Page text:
March 25, 2014

"The Most Beautiful Thing in the World": A Student's First Action

This blog was authored by Casey Aldridge, a first-year student at the University of North Carolina at Charlotte.

One Monday in October 2013, I made the five-minute walk to the student center at the University of North Carolina at Charlotte for a protest that I helped orchestrate.  The protest, directed at a Bank of America recruitment session on campus, was part of a nationwide campaign by Rainforest Action Network to tell banks to “Stop Financing Climate Chaos”.

421 Activists disrupt Bank of America recruitment at UNCC in early 2013.Working with about twenty students and a pair of local activists, we arrived at the recruitment session.  Our plan:  to mic-check the presentation, showcasing our banner that denounced Bank of America’s policy of funding mountaintop removal and coal.  Our goal: to get our point across to potential Bank of America recruits; Bank of America’s addiction to coal – investing $6.4 billion in the dirty energy over the last two years – is destructive to our shared planet.

We stormed in – banners high – making our presence known next to the stage where the bank representative stood and preached a deceptive gospel of unlimited markets and perpetual growth.  We only reached the second line of our mic-check before the campus officer ordered us to leave the room immediately.  Having previously agreed to follow any orders, our group filed out of the lecture hall, and was escorted outside by police, where our names and identification numbers were taken.

My involvement in this RAN campaign was my first on-campus protest, and unlikely to be my last.  The more I look back on that action, the more the five-minute walk from my dorm to the Cone Center stands out in my mind.  Those five minutes were what it took for me to physically attend the action, but in my personal story of protest to the destruction of Bank of America and others, those five minutes were merely the tail end of years of my evolution into an environmental activist.

422 Occupy Wall Street's spontaneous democracy My infatuation with activism began when I began following the news in early 2011.  That year was truly an incredible one, from the Arab Spring to student movements in Chile and strikes in Spain.  And in the US, what began as a labor uprising against Governor Walker in Wisconsin had evolved into the Occupy Wall Street movement.

Never had I felt so inspired and galvanized into action as I did in 2011.  The community and compassion I witnessed in global uprisings had stirred a passion to devote my life to leaving this world better than I found it.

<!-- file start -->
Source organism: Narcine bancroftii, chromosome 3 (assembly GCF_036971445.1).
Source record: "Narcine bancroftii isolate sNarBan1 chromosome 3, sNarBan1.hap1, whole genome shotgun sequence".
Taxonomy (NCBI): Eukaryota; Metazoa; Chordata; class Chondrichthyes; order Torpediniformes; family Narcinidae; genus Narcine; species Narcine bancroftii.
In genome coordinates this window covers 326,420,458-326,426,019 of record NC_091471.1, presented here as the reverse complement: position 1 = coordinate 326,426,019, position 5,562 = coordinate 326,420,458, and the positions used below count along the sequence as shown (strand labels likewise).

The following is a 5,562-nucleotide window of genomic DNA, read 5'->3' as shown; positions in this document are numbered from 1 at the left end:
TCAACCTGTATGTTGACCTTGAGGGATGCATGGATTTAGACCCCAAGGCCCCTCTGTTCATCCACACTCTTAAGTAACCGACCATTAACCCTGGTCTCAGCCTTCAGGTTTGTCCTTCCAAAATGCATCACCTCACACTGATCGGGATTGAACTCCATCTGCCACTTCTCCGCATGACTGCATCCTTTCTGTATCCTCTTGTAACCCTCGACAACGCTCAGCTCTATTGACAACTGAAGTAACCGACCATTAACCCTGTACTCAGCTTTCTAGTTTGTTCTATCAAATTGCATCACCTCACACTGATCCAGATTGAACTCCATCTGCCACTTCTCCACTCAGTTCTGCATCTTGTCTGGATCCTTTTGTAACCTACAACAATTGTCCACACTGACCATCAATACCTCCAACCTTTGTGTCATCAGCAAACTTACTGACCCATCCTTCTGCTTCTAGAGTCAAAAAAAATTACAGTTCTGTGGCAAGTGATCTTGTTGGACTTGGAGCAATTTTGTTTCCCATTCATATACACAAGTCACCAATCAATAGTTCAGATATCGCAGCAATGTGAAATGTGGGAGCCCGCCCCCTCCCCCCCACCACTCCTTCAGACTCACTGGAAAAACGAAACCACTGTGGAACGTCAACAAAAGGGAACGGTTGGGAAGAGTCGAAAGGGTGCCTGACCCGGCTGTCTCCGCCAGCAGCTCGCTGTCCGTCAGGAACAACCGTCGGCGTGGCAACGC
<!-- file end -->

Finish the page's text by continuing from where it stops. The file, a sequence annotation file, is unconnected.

423 Superstorm Sandy was a wakeup call for CaseyMy favorite thing about Occupy was its intersectionality, but when my “activist journey” began, class activism was my “focus”.  Then, in October 2012, there was Superstorm Sandy. The intersectionality of class and environmental activism was more defined than ever; Wall Street fueled this hurricane, a storm responsible for over 250 deaths. And while the lights were out in nearly all of Manhattan, one building still lit the skyline, and that building was Goldman Sachs.

And while the aftermath of Sandy heightened inequality in the largest city in the United States, and even greater disparity between the US and other countries in Sandy’s wake, it hit me that the only cause grander than the 99 percent was the 100 percent.

426 Casey Aldridge marches with fellow North Carolina studentsFast-forward one year and I’m ready to protest Bank of America for putting profit before the planet and everyone on it.  This is the culmination of a walk that took years, but of which I was now at my destination.  There is no way to know where this journey takes me next, from an oblivious high school student in 2011 watching the Arab Spring to an advocate for environmental justice, only that I do know this:  I have no option but to continue my work with RAN, Charlotte Environmental Action, and others to ensure the continuity of life on earth.

And so, to all of you in environmental activism, as veterans, newcomers, somewhere in between, I offer a quote from Naomi Klein’s address to Liberty Plaza on October 6, 2011:

“Let’s treat this beautiful movement as if it is most important thing in the world. Because it is. It really is.”

Sign here petition to join Casey and thousands of other students in demanding that big banks stop funding coal and climate change.